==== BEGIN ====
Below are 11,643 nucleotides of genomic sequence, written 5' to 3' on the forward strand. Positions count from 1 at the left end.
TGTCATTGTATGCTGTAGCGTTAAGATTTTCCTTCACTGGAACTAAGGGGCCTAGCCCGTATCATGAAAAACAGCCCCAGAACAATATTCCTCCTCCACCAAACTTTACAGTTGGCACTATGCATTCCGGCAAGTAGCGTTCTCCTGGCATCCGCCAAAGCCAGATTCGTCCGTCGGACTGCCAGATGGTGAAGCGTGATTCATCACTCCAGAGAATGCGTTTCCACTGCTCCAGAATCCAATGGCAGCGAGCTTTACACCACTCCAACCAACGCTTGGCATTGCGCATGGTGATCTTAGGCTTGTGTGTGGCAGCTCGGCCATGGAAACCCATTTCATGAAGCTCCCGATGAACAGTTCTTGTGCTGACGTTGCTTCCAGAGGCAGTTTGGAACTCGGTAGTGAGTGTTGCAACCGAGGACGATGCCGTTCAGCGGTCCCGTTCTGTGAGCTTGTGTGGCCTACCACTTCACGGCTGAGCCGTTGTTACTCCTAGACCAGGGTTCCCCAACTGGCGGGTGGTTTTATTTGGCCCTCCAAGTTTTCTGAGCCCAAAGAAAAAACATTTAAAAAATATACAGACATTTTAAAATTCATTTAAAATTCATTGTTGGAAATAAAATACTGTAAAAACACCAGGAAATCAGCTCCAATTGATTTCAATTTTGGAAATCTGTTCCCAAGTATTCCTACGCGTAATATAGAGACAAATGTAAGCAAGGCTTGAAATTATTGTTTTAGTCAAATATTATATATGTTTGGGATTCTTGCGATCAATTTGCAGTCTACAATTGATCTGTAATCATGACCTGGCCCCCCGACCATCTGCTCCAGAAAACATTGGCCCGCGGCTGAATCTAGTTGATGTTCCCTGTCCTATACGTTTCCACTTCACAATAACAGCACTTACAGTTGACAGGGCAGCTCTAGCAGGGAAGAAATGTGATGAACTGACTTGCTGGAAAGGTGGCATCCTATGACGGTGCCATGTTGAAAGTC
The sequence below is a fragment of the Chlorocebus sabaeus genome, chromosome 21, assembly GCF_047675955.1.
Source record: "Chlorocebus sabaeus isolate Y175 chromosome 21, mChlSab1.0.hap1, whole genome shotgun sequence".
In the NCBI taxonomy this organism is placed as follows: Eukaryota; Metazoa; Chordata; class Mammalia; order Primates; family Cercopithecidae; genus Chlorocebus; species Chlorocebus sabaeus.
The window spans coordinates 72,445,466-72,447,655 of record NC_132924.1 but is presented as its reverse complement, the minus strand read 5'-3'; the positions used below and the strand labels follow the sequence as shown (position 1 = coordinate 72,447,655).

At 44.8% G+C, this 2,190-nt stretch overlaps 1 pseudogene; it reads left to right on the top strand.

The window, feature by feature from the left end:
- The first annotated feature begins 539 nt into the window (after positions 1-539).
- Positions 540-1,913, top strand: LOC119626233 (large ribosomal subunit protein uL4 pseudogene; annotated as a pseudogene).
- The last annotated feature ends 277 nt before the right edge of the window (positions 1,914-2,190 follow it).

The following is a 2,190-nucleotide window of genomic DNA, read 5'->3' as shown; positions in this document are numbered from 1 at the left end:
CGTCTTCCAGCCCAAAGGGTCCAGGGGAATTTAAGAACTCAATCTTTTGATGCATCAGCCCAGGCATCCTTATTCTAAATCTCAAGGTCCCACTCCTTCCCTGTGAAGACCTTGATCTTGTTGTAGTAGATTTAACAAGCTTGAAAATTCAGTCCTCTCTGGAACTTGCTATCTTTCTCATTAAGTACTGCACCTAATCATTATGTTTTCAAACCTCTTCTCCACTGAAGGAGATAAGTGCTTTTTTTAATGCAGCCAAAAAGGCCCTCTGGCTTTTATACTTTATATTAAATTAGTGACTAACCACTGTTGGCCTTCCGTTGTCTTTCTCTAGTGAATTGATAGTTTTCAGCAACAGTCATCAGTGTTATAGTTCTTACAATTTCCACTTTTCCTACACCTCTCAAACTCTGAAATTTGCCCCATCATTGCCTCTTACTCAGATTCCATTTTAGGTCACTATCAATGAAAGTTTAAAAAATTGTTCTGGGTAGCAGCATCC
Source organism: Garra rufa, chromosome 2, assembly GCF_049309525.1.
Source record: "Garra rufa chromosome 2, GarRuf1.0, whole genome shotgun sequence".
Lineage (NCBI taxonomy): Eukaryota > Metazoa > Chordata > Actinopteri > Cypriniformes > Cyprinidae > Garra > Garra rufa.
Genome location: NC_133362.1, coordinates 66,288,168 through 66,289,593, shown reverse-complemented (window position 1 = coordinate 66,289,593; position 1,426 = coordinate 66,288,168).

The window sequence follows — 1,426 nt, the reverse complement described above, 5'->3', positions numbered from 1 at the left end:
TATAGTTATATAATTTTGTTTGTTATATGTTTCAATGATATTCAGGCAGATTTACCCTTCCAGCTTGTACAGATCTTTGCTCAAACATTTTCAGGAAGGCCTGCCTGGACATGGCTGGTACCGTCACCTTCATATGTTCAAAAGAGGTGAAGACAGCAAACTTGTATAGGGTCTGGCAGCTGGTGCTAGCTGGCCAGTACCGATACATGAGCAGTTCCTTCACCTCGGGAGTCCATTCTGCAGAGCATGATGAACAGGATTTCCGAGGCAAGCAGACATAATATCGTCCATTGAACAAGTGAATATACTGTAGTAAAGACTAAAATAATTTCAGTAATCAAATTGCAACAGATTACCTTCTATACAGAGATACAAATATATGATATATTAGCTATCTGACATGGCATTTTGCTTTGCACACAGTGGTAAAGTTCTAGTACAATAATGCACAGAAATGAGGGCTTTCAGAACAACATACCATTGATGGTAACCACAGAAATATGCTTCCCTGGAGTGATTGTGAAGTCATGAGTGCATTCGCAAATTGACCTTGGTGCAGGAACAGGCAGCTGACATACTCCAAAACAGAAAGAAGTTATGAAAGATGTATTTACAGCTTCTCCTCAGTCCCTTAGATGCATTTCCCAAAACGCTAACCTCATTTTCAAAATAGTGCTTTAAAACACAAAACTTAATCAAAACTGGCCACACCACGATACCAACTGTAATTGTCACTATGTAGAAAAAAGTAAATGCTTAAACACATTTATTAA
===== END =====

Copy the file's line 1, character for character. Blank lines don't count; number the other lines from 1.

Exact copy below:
Below are 11,643 nucleotides of genomic sequence, written 5' to 3' on the forward strand. Positions count from 1 at the left end.